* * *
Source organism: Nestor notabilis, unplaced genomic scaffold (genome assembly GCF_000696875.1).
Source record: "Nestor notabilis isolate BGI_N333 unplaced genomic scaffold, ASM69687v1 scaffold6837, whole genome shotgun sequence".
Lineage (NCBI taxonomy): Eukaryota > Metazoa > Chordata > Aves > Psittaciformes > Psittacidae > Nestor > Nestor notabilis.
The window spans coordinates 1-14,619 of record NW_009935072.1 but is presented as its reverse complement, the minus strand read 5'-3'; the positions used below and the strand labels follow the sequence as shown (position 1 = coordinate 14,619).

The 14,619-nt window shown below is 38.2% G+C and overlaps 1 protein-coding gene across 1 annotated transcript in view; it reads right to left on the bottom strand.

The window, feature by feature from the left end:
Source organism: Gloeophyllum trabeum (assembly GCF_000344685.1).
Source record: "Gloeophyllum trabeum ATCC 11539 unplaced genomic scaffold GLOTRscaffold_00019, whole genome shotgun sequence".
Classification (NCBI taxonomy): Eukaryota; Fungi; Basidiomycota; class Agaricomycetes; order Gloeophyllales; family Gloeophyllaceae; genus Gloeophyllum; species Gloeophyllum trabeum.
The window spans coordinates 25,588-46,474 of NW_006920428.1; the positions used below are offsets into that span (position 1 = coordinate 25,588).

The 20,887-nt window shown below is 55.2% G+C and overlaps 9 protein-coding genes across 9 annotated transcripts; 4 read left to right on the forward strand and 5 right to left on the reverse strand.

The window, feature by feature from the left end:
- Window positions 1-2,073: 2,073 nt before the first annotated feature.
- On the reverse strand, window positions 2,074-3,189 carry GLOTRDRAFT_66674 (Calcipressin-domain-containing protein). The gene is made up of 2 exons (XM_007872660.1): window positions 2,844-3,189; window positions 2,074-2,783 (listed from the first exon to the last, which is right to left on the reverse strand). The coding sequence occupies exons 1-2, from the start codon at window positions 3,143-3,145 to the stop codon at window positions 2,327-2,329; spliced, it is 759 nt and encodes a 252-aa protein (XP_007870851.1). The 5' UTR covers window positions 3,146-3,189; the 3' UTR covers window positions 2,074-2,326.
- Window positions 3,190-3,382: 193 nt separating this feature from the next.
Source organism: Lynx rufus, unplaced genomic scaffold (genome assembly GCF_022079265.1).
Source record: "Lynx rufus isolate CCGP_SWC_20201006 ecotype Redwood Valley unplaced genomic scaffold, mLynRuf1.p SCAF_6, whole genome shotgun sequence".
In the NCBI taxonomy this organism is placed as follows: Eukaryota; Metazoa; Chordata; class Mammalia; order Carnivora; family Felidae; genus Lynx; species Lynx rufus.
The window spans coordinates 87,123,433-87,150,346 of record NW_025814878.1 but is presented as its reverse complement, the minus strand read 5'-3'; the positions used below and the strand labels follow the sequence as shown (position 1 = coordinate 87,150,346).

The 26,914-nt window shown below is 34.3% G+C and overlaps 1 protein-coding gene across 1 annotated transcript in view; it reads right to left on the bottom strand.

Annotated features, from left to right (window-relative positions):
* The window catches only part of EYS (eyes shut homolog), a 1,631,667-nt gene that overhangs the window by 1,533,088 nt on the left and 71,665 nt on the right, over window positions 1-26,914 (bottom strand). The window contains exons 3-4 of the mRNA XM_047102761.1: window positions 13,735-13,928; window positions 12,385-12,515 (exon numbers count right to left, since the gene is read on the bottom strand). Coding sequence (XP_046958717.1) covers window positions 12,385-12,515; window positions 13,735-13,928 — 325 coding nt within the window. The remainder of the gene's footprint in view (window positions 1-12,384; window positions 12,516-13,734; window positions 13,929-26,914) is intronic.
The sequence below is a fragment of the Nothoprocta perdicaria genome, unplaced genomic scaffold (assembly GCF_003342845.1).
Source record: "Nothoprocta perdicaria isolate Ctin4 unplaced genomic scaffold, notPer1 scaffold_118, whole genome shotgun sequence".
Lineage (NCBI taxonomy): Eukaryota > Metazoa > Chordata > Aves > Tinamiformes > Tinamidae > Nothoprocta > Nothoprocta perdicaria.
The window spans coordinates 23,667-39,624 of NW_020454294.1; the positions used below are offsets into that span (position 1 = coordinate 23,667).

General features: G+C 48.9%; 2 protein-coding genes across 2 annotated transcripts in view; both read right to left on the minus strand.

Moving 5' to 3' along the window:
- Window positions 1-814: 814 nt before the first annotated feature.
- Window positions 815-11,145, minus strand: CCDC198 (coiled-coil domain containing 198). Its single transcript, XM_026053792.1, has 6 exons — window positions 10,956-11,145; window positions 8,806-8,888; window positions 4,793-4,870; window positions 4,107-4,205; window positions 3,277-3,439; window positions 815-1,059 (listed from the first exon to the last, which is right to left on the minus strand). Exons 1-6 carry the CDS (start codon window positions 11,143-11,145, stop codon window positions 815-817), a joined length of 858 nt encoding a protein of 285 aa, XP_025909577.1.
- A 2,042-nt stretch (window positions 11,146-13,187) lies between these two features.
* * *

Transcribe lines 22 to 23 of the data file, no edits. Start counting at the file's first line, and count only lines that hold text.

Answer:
* The window catches only part of EYS (eyes shut homolog), a 1,631,667-nt gene that overhangs the window by 1,533,088 nt on the left and 71,665 nt on the right, over window positions 1-26,914 (bottom strand). The window contains exons 3-4 of the mRNA XM_047102761.1: window positions 13,735-13,928; window positions 12,385-12,515 (exon numbers count right to left, since the gene is read on the bottom strand). Coding sequence (XP_046958717.1) covers window positions 12,385-12,515; window positions 13,735-13,928 — 325 coding nt within the window. The remainder of the gene's footprint in view (window positions 1-12,384; window positions 12,516-13,734; window positions 13,929-26,914) is intronic.
The sequence below is a fragment of the Nothoprocta perdicaria genome, unplaced genomic scaffold (assembly GCF_003342845.1).